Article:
The Art to taking a good Jumping Picture

You know what I’m talking about. You see the famous site, the sunset/rise, or just having a little fun with the puans (friends to you non-Thai speaking folks out there). It’s drawing you in, intoxicating your brain, the trip just wouldn’t be set without it: a jumping picture.

I’ll admit, the jumping photo wooed me a long time ago when I met someone that was doing an entire journal named ‘Leaping through Europe’ and I’ve been hooked ever since. What is it about capturing yourself flying through the air in-front of things that makes the grass look a little greener, the blue sky a little brighter, and that ancient site look a little more…ancient-y?

So what are these qualities to make a fantastic jumping picture?
1. A good relationship with the photographer.
If you can’t get your timing aligned, you and your jumping picture will remain star-crossed lovers, never joining, but always so seemingly close to one another. Well, and also find someone that’s willing to deal with you as you try for perfection. Sometimes I go for the ‘third time is the charm,’ others like my Krabi picture were a one-off shot. Bonus points if they capture you at peak height of your jump. The important thing is, you and your photographer working out the kinks or you’ll end up with something like this, a couple of failed shots.


2. Scenery
I’m a personal fan of the sunset/water shots myself, but anything legit will do. I think the more recognizable the site, the better your picture will turn out to be. With such tight space on the Great Wall, we didn’t get to really spread out much, but still got a good shot. Much better than just the average smile and peace sign shot (I’m in Asia, it’s rubbed off on me). Bonus points if you get a reflection of the jump.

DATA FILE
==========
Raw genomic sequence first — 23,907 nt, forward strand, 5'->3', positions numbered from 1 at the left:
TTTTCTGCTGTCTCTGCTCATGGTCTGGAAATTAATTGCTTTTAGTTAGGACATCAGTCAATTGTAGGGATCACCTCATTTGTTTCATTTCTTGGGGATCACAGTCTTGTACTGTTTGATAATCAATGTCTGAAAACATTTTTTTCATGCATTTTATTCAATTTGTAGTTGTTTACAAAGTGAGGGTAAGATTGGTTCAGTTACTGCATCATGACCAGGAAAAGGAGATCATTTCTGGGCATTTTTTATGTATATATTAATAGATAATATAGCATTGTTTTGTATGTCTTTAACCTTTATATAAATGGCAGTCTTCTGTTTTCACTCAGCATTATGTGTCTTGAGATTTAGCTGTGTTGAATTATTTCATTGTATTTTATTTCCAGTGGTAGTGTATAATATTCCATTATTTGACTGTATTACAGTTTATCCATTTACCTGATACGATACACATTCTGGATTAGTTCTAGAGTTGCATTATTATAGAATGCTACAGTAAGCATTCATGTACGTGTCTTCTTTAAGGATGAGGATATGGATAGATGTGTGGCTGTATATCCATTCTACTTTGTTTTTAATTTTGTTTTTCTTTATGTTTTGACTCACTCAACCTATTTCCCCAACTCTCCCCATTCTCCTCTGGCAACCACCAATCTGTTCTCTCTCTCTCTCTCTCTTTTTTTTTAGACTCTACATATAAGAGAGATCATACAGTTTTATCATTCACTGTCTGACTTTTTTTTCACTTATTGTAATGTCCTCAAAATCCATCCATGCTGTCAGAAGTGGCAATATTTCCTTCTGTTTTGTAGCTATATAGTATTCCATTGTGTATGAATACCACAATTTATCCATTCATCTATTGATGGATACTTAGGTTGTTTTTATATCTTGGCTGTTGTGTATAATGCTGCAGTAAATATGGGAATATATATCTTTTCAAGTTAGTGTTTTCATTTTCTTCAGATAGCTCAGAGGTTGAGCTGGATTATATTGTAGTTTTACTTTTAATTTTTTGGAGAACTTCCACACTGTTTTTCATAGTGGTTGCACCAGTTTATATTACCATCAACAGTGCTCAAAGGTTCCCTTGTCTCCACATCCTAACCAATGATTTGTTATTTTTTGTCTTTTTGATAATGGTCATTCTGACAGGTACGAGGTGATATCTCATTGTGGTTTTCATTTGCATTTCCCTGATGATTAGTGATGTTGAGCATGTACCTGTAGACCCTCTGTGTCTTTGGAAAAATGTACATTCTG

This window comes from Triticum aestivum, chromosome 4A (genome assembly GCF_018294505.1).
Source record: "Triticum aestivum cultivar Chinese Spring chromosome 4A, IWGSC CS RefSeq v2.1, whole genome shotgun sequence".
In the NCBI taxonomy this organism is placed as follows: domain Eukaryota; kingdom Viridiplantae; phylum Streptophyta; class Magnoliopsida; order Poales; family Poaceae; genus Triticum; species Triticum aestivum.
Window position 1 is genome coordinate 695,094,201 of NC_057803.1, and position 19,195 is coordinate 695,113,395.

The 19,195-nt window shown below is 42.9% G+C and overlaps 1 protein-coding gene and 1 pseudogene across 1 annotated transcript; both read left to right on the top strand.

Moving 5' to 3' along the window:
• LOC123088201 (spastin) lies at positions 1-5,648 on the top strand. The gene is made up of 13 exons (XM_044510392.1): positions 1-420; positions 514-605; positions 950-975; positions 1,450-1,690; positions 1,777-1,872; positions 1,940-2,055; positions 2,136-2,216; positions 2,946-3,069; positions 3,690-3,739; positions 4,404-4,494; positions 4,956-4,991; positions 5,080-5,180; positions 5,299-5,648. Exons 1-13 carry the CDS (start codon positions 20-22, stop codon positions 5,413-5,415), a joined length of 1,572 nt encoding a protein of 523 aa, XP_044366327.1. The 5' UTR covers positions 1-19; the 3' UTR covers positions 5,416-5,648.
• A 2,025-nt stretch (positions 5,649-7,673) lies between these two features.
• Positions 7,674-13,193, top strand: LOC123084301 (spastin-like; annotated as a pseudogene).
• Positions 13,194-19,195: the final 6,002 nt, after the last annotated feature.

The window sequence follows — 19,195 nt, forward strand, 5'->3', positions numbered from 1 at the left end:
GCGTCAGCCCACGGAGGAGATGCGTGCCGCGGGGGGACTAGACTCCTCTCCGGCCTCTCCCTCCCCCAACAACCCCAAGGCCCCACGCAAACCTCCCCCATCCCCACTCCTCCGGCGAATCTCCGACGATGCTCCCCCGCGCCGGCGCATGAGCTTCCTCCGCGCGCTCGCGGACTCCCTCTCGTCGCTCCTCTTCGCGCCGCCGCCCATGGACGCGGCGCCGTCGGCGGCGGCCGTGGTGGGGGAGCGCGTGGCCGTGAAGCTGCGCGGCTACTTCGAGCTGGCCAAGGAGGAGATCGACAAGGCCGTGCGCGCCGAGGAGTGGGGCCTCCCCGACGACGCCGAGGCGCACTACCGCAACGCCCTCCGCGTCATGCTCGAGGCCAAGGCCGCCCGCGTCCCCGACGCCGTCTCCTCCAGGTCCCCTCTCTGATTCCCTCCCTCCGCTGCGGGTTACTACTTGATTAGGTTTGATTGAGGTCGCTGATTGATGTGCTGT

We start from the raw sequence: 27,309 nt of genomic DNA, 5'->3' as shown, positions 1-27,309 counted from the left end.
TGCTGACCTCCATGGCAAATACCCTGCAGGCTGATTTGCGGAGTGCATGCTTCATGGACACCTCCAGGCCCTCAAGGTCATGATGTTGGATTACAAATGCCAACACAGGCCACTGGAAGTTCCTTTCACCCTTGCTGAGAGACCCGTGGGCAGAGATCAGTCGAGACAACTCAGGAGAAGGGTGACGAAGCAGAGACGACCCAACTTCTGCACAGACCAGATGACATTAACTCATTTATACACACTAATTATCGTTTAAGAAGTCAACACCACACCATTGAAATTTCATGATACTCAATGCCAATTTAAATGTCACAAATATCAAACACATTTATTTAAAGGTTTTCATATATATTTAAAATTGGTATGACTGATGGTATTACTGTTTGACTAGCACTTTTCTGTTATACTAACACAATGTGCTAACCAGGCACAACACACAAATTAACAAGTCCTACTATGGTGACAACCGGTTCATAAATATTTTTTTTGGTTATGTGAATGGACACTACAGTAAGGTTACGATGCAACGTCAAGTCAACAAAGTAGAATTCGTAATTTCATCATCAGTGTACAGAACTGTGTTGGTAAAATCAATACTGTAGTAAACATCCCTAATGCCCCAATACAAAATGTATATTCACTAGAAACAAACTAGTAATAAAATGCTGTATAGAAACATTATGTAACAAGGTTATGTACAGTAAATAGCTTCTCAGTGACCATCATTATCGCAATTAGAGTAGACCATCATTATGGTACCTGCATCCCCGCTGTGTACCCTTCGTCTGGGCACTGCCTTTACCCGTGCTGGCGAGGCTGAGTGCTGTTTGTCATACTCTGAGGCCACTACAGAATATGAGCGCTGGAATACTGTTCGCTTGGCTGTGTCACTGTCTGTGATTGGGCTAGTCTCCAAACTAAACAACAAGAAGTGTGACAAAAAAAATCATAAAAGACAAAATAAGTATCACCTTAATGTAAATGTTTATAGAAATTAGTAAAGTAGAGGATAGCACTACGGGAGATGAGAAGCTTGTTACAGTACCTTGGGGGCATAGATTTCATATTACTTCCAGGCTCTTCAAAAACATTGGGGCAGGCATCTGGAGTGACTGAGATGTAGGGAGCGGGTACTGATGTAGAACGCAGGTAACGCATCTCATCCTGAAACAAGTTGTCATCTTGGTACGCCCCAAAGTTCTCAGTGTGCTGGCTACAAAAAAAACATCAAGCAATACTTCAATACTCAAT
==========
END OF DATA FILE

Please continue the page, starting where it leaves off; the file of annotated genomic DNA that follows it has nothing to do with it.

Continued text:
Brighton, England: Jane Austen used to dally around here, I just visited with some great travel friends, Becca and Kjerstin


Sunrise in Myrtle Beach South Carolina, yes please


Oregon Coast, the blue skies were awesome!


It's the Great Wall, how could we resist not doing one of these?

3. Hops
As a person of extreme tallness and extreme whiteness, there are only a few moments in my life that include hang time. I was much better when playing basketball and volleyball, but I feel like my heels take flight again when I take a jumping photo. As you can see, I’m a fan of the leaping ballerina, legs jumping wide and arms, not so gracefully flailing around. There are other forms to choose, as you can see from Becca/Kjerstin’s bunched up look, they definitely look like they have better hops than me. Little midgets. I like the Oregon one the most for air Jordan.

Crater Lake, Oregon...if ever on the west coast, take the time to see the color blue in a way you never thought possible


4. Happy
Last, but far, far from the least, any jumping picture is made perfect by a grand dose of good ol’fashioned happiness. I get this feeling a lot when traveling, making said pictures all the more complete. Hopefully, you’ll be seeing a lot more of these throughout my two years here in Thailand and many more in my nomadic days following.

First off shot, I miss this land of awesomeness, Krabi, Thailand


3 thoughts on “The Art to taking a good Jumping Picture

  1. First of all I want to say fantastic blog!

    I had a quick question that I’d like to ask if you don’t
    mind. I was curious to find out how you center yourself and clear your
    head prior to writing. I have had trouble clearing my mind in getting my ideas out.
    I truly do enjoy writing but it just seems like the first 10 to 15
    minutes are lost just trying to figure out how to begin.
    Any ideas or tips? Many thanks!

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